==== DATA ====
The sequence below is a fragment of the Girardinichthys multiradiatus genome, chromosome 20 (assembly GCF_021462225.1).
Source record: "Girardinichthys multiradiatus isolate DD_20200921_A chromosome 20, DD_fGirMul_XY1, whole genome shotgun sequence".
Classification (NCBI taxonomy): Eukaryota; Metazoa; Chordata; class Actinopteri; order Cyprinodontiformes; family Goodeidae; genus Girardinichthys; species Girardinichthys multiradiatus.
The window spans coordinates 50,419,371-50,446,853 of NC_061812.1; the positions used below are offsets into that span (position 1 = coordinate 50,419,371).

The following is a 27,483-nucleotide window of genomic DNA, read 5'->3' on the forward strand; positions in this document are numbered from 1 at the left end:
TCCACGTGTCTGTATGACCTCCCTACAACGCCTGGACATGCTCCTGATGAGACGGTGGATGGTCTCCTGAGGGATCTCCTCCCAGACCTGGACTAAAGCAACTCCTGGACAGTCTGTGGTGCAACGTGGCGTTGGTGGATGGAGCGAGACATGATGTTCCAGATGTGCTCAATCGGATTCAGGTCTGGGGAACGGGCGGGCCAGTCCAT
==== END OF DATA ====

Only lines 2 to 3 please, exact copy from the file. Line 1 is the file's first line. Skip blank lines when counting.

Source record: "Girardinichthys multiradiatus isolate DD_20200921_A chromosome 20, DD_fGirMul_XY1, whole genome shotgun sequence".
Classification (NCBI taxonomy): Eukaryota; Metazoa; Chordata; class Actinopteri; order Cyprinodontiformes; family Goodeidae; genus Girardinichthys; species Girardinichthys multiradiatus.